PROBATE CORNER

By: David M. Garten, Esq.

ARTICLE: Jurisdiction Over Fiduciaries And Beneficiaries In Trusts And Estates

TRUSTS

  • 736.0202. Jurisdiction over trustee and beneficiary

(1) In rem jurisdiction. –Any beneficiary of a trust having its principal place of administration in this state is subject to the jurisdiction of the courts of this state to the extent of the beneficiary’s interest in the trust.

(2) Personal jurisdiction.

(a) Any trustee, trust beneficiary, or other person, whether or not a citizen or resident of this state, who personally or through an agent does any of the following acts related to a trust, submits to the jurisdiction of the courts of this state involving that trust:

  1. Accepts trusteeship of a trust having its principal place of administration in this state at the time of acceptance.
  2. Moves the principal place of administration of a trust to this state.
  3. Serves as trustee of a trust created by a settlor who was a resident of this state at the time of creation of the trust or serves as trustee of a trust having its principal place of administration in this state.
  4. Accepts or exercises a delegation of powers or duties from the trustee of a trust having its principal place of administration in this state.
  5. Commits a breach of trust in this state, or commits a breach of trust with respect to a trust having its principal place of administration in this state at the time of the breach.
  6. Accepts compensation from a trust having its principal place of administration in this state.
  7. Performs any act or service for a trust having its principal place of administration in this state.
  8. Accepts a distribution from a trust having its principal place of administration in this state with respect to any matter involving the distribution.

(b) A court of this state may exercise personal jurisdiction over a trustee, trust beneficiary, or other person, whether found within or outside the state, to the maximum extent permitted by the State Constitution or the Federal Constitution.

  1. 2, ch. 2006-217, eff. July 1, 2007; s. 10, ch. 2013-172, eff. Oct. 1, 2013.

Effective Date: Although this statute went into effect on October 1, 2013, §736.1303(1)(b) reads: “This code [Ch. 736] applies tall judicial proceedings concerning trusts commenced on or after such date [July 1, 2007].”

ESTATES

Personal Representative: In personam jurisdiction over the personal representative is acquired by the filing of the petition for administration and is for all purposes related to the administration, including surcharge. See, Payette v. Clark, 559 So.2d 630 (Fla. 2d DCA 1990). Once personal jurisdiction is gained over the personal representative, that jurisdiction is persistent and pervasive. For example, in Levey v. Adams, 609 So.2d 163 (Fla. 4th DCA 1992), the court held that a nonresident personal representative had submitted himself to personal jurisdiction in the Florida courts for an alleged breach of contract with his lawyers by serving as personal representative of a Florida estate and retaining and agreeing to pay attorneys for their representation. Additionally, in Laushway v. Onofrio, 670 So.2d 1135 (Fla. 5th DCA 1996), the court found the former personal representative guilty of undue influence and rejected a challenge to its jurisdiction to order to account for property given to him by the decedent before the decedent’s death. The court held that “the trial court had the authority to continue jurisdiction over Mr. Laushway and any property in his possession to which the estate has a claim, including inter vivos gifts which the court considered procured by undue influence.”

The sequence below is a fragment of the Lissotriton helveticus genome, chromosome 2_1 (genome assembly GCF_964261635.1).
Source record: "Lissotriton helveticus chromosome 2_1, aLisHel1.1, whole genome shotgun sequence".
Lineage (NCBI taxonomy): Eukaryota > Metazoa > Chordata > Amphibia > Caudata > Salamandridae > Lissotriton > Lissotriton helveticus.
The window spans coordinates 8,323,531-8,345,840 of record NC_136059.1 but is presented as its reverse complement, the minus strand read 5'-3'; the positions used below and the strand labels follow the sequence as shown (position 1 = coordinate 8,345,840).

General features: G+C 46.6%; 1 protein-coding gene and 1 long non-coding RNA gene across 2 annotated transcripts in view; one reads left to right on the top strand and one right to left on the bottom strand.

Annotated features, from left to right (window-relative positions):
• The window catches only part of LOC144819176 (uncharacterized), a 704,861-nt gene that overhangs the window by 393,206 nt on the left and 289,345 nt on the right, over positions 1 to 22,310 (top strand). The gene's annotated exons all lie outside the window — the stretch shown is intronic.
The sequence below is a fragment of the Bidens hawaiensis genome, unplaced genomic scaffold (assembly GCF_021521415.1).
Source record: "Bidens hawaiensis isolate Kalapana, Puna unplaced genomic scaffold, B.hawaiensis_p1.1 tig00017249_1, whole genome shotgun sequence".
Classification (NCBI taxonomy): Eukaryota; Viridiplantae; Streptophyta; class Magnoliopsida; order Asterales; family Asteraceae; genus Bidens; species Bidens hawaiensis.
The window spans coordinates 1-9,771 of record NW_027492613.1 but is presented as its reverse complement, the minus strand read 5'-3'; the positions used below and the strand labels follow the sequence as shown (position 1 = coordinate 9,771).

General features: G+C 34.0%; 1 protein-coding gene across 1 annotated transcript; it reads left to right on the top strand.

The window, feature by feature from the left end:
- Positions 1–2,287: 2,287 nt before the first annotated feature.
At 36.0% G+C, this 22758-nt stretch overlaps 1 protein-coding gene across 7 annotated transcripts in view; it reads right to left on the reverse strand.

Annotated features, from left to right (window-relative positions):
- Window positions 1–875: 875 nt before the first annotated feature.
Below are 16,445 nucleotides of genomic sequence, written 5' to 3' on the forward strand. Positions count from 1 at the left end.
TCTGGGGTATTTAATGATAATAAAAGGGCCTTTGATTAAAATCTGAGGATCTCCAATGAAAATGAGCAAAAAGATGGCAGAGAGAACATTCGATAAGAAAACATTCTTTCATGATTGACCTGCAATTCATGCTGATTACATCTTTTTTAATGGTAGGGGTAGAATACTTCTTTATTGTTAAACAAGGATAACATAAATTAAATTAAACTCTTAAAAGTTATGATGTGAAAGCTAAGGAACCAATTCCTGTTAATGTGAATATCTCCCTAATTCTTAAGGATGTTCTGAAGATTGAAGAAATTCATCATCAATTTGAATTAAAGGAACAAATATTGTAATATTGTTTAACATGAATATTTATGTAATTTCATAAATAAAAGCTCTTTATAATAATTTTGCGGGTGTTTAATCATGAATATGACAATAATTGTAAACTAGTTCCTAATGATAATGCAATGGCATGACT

In Rem Jurisdiction – Probate proceedings are in rem proceedings. See, §731.105, F.S. The court, therefore, has jurisdiction over the res (the assets of the decedent’s estate) without the necessity of original process. See, Klem v. Espejo-Norton, 983 So. 2d 1235 (Fla. 3rd DCA 2008). However, Constitutional due process requires that notice of the proceedings be given to interested persons to bind their interests in the estate. In a probate proceeding, formal notice is sufficient to acquire jurisdiction over the person receiving formal notice to the extent of the person’s interest in the estate or in the decedent’s protected homestead.” See, §731.301(2), F.S.